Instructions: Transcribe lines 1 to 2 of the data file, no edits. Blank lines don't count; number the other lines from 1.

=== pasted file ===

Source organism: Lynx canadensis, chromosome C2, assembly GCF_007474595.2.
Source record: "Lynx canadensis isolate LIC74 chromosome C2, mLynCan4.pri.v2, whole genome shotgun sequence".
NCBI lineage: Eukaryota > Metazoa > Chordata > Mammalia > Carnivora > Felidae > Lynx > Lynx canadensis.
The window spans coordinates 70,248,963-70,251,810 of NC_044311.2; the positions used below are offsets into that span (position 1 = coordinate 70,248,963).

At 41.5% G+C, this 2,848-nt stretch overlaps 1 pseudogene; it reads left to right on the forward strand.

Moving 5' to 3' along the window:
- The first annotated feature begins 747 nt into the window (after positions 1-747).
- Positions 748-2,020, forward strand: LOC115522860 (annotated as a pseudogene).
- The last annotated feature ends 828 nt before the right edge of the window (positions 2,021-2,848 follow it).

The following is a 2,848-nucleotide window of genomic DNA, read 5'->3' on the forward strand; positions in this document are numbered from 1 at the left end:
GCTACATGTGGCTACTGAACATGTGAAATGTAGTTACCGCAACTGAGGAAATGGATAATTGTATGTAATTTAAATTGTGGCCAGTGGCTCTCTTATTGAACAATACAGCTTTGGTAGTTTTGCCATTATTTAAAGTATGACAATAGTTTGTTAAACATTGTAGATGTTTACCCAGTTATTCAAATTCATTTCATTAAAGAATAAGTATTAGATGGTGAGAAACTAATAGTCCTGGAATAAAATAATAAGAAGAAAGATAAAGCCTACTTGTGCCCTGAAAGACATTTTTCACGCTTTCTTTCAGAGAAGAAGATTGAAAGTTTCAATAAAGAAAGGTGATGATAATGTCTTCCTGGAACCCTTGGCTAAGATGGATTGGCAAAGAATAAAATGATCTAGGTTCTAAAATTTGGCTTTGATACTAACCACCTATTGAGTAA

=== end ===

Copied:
Source organism: Lynx canadensis, chromosome C2, assembly GCF_007474595.2.
Source record: "Lynx canadensis isolate LIC74 chromosome C2, mLynCan4.pri.v2, whole genome shotgun sequence".